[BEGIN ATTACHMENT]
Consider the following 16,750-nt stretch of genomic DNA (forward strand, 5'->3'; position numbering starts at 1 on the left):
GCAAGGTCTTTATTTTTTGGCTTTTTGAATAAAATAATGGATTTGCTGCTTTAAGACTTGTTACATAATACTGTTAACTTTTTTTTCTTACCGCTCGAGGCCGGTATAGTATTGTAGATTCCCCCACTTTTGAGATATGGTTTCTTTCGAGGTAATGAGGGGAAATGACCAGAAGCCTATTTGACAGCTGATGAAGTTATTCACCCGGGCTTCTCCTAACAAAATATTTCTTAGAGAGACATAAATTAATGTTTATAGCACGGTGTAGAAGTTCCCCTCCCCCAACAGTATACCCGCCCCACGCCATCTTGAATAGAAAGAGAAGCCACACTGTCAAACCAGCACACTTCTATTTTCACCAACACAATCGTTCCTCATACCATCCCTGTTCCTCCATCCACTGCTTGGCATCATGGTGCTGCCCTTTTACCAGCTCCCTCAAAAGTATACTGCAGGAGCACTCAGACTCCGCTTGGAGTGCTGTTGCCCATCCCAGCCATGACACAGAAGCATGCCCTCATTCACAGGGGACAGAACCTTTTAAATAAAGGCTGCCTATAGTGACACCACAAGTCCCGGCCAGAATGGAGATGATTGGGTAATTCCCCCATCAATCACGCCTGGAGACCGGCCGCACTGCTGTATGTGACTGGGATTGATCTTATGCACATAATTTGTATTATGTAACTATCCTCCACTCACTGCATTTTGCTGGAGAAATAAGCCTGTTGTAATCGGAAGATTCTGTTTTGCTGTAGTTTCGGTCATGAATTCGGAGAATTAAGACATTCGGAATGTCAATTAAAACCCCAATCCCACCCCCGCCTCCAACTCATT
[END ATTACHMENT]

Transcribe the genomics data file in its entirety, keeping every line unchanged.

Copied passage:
Consider the following 16,750-nt stretch of genomic DNA (forward strand, 5'->3'; position numbering starts at 1 on the left):
GCAAGGTCTTTATTTTTTGGCTTTTTGAATAAAATAATGGATTTGCTGCTTTAAGACTTGTTACATAATACTGTTAACTTTTTTTTCTTACCGCTCGAGGCCGGTATAGTATTGTAGATTCCCCCACTTTTGAGATATGGTTTCTTTCGAGGTAATGAGGGGAAATGACCAGAAGCCTATTTGACAGCTGATGAAGTTATTCACCCGGGCTTCTCCTAACAAAATATTTCTTAGAGAGACATAAATTAATGTTTATAGCACGGTGTAGAAGTTCCCCTCCCCCAACAGTATACCCGCCCCACGCCATCTTGAATAGAAAGAGAAGCCACACTGTCAAACCAGCACACTTCTATTTTCACCAACACAATCGTTCCTCATACCATCCCTGTTCCTCCATCCACTGCTTGGCATCATGGTGCTGCCCTTTTACCAGCTCCCTCAAAAGTATACTGCAGGAGCACTCAGACTCCGCTTGGAGTGCTGTTGCCCATCCCAGCCATGACACAGAAGCATGCCCTCATTCACAGGGGACAGAACCTTTTAAATAAAGGCTGCCTATAGTGACACCACAAGTCCCGGCCAGAATGGAGATGATTGGGTAATTCCCCCATCAATCACGCCTGGAGACCGGCCGCACTGCTGTATGTGACTGGGATTGATCTTATGCACATAATTTGTATTATGTAACTATCCTCCACTCACTGCATTTTGCTGGAGAAATAAGCCTGTTGTAATCGGAAGATTCTGTTTTGCTGTAGTTTCGGTCATGAATTCGGAGAATTAAGACATTCGGAATGTCAATTAAAACCCCAATCCCACCCCCGCCTCCAACTCATT